What you need to know about insuring your aircraft

Knowing in advance what your annual insurance costs will be helps you make an informed purchase decision.

By: HeliTraderPosted on: March 2, 2023

Insurance is a key consideration when purchasing an aircraft. The aircraft make and model, its price, its intended use, and the experience of the pilot(s) will all play into the insurance cost — and these days, that cost can be a shock. Knowing in advance what your annual insurance costs will be helps you make an informed purchase decision.

The insurance industry on a whole is paying out more than ever. More destructive forest fires, bigger and more common storms, wars and unrest, and a recent trend in litigation to award massive sums of money in aviation lawsuits, are directly affecting the price and ability to get aviation insurance.

To protect their businesses, insurance companies are not only raising rates and deductibles, but also adding conditions to insurance policies. For these reasons, it’s important for helicopter buyers to talk to insurance brokers well before purchasing an aircraft to understand what insurance will add to the overall operating costs of the aircraft of their choosing.

When it comes to insurance, there are basically two types of insurance for your aircraft: liability and hull coverage.

Liability coverage

Liability coverage is typically sold as combined single limit (CSL), which includes the coverage of damage to third party entities and property, as well as passenger liability coverage of your passengers’ injuries and final expenses in the event of a fatal accident. Typically, light helicopter policies begin at $1 million in liability coverage. However, depending on the aircraft, the pilot(s), and how the aircraft is operated, it is possible to obtain $10, $25, $50, or even $100 million.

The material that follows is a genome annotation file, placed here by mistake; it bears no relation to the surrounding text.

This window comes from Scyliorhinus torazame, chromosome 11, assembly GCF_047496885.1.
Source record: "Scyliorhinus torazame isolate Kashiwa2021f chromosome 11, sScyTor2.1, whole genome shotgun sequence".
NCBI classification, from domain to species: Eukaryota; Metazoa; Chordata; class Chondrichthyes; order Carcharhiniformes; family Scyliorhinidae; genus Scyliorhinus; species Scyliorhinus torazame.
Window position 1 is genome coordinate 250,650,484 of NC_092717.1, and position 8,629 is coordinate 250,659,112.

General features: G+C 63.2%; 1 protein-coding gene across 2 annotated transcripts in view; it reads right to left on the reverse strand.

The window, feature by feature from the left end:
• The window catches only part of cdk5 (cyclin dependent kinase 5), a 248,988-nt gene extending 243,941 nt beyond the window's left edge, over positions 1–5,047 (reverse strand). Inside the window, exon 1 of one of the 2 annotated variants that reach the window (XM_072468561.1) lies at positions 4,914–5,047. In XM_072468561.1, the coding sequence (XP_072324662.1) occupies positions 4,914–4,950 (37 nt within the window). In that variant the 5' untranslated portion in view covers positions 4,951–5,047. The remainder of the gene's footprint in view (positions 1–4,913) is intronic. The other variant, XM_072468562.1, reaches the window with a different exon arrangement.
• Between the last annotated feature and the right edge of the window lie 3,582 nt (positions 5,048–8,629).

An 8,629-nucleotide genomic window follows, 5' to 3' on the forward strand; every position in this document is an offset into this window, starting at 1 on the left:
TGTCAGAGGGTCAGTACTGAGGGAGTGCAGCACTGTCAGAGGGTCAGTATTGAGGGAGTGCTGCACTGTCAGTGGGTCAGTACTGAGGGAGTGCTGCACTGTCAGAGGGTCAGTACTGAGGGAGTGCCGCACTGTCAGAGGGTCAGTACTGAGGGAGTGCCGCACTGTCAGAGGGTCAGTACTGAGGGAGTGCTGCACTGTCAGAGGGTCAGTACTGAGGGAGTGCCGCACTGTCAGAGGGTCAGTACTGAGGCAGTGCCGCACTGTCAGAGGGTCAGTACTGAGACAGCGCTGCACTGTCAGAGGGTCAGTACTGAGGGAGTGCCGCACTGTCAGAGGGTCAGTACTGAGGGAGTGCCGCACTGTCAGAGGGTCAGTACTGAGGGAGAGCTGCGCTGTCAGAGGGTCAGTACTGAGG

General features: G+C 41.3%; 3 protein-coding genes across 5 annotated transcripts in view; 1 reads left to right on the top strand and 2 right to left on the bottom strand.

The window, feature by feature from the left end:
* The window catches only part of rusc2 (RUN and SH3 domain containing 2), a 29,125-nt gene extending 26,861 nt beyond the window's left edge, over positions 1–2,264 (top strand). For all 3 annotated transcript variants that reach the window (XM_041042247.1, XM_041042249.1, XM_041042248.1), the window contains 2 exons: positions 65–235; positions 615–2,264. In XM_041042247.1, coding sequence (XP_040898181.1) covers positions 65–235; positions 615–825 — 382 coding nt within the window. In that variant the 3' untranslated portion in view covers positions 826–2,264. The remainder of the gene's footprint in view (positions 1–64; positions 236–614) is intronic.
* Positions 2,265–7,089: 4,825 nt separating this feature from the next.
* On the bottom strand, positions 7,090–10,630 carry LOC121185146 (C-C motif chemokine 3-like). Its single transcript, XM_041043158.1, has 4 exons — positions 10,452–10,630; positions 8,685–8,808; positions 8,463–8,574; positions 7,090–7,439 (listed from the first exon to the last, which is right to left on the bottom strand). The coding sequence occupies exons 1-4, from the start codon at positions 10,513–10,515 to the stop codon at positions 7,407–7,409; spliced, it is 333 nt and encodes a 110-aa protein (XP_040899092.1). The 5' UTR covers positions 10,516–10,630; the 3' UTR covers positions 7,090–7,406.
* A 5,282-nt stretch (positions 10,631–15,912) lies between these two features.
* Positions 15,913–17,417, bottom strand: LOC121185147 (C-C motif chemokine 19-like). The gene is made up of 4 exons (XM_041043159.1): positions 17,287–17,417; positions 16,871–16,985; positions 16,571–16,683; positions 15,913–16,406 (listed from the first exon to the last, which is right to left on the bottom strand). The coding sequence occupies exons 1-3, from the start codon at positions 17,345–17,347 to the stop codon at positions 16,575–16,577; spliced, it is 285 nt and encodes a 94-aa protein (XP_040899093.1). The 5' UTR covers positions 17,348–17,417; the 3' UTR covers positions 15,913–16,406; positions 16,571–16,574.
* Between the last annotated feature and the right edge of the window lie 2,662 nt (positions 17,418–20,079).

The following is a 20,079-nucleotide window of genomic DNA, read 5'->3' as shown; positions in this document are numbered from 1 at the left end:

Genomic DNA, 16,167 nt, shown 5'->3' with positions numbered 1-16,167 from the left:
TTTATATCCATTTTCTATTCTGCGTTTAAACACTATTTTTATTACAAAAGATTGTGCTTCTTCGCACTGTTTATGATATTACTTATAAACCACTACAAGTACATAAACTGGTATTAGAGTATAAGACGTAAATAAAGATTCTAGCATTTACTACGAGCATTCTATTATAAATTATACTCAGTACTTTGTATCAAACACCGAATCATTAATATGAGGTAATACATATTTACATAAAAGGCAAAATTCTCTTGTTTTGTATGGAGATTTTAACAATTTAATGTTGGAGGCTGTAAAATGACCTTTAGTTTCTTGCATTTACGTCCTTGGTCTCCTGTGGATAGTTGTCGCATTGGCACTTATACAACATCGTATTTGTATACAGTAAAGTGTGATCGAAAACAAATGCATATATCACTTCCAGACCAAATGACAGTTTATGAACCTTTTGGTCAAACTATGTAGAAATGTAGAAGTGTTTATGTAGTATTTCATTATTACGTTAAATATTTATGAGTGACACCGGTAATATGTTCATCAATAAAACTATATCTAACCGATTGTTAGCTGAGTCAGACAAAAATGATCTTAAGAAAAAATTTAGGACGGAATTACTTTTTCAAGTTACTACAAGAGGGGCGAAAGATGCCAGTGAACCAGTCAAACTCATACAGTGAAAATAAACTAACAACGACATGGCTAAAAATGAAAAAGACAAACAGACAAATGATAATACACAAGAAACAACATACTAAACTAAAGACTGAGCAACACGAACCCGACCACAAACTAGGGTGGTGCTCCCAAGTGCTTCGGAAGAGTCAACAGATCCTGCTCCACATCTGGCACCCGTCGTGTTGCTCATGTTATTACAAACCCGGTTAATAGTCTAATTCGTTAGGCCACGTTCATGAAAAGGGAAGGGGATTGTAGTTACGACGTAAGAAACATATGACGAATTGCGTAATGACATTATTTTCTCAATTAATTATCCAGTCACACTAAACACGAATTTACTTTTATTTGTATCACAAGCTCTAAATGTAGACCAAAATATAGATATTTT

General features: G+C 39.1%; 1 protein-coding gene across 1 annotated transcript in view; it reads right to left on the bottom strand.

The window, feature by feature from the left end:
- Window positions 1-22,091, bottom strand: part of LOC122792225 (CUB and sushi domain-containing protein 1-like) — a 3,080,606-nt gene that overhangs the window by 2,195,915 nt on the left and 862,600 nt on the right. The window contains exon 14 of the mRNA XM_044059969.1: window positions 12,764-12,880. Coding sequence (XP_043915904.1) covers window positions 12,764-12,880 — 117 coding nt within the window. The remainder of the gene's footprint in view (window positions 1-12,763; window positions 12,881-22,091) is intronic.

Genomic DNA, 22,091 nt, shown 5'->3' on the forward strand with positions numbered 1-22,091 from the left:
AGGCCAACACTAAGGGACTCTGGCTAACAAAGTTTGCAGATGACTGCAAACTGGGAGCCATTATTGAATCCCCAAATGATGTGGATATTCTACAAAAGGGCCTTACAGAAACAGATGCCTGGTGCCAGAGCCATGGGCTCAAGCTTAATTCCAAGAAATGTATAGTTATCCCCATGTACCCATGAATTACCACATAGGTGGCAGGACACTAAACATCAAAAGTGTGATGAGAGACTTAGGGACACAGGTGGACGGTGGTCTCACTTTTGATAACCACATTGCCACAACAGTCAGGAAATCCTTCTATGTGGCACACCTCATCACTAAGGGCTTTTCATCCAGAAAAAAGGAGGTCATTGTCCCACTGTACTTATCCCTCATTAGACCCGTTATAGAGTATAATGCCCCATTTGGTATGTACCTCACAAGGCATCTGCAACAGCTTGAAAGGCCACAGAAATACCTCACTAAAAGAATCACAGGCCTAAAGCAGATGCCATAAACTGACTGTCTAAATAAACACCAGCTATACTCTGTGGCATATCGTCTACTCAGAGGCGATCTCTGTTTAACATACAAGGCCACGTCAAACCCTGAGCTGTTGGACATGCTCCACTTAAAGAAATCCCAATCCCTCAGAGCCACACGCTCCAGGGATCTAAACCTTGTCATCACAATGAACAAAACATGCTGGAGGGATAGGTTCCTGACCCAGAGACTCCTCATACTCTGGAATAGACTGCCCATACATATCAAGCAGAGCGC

This insurance can cover the total cost of an accident or incident up to the coverage amount, or, as is more common, can be sublimited per passenger. Sublimited coverage will note the limit of coverage for each passenger. For instance, a $1 million policy could have a $100,000 per passenger limit. Each passenger is entitled to up to $100,000 if they are hurt or die. The remainder of the $1 million would cover damage to property or others outside the helicopter.

A Bell 206B helicopter crashed in Alberta on Jan. 23, 2022 injuring the pilot and three passengers. Transportation Safety Board of Canada Photo

Hull coverage

Hull coverage can cover the full value of the aircraft, whether it is on the ground, in motion on the ground, or in flight. Depending on the financing of your aircraft, you can often opt into one, two, or all three of these options.

Hull coverage is the more expensive of the two insurance options. This insurance is designed to fully repair or replace your aircraft and its onboard equipment. The value of the aircraft and all of its onboard equipment is factored into determining the full policy coverage.

It is typical for annual hull coverage premiums in the U.S. to range between five and 10 percent of the value of the aircraft, says Rod Ritter, president of Velocity Insurance Group. Similarly, your hull deductible can be between five and 10 percent of the aircraft’s value, depending on the situation.

This means, if you had a $1.5 million policy on a helicopter, your annual hull coverage could be between $90,000 and $125,000.

These prices are considerably lower in Canada due to a lower instance of litigation and full insurance coverage awards, said Ritter.

What determines how much coverage I can get and the cost?

Several factors figure into the cost of liability and hull coverage. For first-time helicopter owners, the largest factor tends to be pilot experience.

“Cost and liability limits are almost always dictated by the experience of the pilot,” noted Ritter. “If you were a brand-new pilot hoping to learn to fly in your new aircraft, or you are a low-time piston helicopter pilot transitioning to your new turbine helicopter, you’re going to be looking at much higher premiums than a pilot with thousands of hours and several hundred in type.”

Other factors that are considered in premium costs include how the aircraft is stored, how much it flies a year, and the aircraft’s typical use.